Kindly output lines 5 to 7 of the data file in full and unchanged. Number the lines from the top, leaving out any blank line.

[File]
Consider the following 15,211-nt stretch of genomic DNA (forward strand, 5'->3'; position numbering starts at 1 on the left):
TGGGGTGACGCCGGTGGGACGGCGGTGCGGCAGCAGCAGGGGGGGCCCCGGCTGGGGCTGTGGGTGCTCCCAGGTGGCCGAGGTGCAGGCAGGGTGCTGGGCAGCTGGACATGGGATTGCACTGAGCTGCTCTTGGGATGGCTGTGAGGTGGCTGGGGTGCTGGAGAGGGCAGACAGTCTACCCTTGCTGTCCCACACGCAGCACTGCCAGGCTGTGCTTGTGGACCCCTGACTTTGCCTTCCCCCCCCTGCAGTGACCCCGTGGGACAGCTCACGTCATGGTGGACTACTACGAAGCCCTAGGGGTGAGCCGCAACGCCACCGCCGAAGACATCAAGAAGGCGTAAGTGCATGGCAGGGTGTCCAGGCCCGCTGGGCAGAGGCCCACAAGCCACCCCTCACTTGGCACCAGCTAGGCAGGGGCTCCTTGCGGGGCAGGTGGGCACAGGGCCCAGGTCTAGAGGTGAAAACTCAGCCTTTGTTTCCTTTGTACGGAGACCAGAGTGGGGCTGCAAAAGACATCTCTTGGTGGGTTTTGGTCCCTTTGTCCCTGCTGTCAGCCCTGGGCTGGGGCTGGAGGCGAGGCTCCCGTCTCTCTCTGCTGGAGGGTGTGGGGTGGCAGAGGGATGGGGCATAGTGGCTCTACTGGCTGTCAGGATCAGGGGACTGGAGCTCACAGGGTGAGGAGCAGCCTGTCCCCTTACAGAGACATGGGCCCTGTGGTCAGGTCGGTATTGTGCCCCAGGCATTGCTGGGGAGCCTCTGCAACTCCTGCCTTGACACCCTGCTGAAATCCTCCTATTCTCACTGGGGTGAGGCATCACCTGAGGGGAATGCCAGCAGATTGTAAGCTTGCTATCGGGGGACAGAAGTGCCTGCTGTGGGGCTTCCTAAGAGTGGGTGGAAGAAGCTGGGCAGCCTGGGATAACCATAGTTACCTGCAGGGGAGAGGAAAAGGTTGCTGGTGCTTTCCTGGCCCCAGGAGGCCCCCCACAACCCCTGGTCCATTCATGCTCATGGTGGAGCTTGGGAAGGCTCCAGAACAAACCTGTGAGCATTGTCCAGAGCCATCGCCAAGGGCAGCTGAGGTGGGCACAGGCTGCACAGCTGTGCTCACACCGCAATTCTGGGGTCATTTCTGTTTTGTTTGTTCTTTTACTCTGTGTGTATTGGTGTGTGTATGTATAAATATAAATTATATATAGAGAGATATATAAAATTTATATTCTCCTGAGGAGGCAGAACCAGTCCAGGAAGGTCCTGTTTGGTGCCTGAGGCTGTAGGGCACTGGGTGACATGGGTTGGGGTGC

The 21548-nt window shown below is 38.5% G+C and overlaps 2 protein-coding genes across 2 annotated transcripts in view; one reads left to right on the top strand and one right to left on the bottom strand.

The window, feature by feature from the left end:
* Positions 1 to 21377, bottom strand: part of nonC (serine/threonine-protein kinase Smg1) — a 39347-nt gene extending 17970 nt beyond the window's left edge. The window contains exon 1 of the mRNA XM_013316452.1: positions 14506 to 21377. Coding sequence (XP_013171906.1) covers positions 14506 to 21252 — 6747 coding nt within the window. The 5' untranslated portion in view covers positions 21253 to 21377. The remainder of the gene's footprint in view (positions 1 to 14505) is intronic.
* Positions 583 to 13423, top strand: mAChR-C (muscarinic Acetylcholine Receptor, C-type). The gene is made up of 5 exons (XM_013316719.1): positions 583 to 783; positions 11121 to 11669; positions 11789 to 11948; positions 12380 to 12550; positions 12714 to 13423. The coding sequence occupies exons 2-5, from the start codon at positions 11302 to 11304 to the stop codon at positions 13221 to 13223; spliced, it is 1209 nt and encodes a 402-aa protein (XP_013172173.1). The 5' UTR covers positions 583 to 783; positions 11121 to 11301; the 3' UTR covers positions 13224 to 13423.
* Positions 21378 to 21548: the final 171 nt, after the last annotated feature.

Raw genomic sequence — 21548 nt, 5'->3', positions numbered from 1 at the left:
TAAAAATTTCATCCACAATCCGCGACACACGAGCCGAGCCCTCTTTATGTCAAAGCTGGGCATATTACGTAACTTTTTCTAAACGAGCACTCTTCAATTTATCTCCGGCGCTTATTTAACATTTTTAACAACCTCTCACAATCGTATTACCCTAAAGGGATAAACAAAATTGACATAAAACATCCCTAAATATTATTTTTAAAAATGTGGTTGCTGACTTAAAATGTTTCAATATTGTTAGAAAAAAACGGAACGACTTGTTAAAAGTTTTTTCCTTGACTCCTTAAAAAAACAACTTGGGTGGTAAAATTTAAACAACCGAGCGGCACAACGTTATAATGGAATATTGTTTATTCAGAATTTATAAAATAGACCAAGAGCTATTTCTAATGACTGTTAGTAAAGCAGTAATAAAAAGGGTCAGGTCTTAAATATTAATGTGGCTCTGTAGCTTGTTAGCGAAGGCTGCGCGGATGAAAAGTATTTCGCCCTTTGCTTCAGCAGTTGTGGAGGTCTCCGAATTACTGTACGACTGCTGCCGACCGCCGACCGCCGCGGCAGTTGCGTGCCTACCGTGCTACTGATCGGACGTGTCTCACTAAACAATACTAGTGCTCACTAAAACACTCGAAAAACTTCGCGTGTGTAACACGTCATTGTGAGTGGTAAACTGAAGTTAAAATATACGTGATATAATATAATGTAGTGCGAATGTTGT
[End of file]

* Positions 1 to 21377, bottom strand: part of nonC (serine/threonine-protein kinase Smg1) — a 39347-nt gene extending 17970 nt beyond the window's left edge. The window contains exon 1 of the mRNA XM_013316452.1: positions 14506 to 21377. Coding sequence (XP_013171906.1) covers positions 14506 to 21252 — 6747 coding nt within the window. The 5' untranslated portion in view covers positions 21253 to 21377. The remainder of the gene's footprint in view (positions 1 to 14505) is intronic.
* Positions 583 to 13423, top strand: mAChR-C (muscarinic Acetylcholine Receptor, C-type). The gene is made up of 5 exons (XM_013316719.1): positions 583 to 783; positions 11121 to 11669; positions 11789 to 11948; positions 12380 to 12550; positions 12714 to 13423. The coding sequence occupies exons 2-5, from the start codon at positions 11302 to 11304 to the stop codon at positions 13221 to 13223; spliced, it is 1209 nt and encodes a 402-aa protein (XP_013172173.1). The 5' UTR covers positions 583 to 783; positions 11121 to 11301; the 3' UTR covers positions 13224 to 13423.
* Positions 21378 to 21548: the final 171 nt, after the last annotated feature.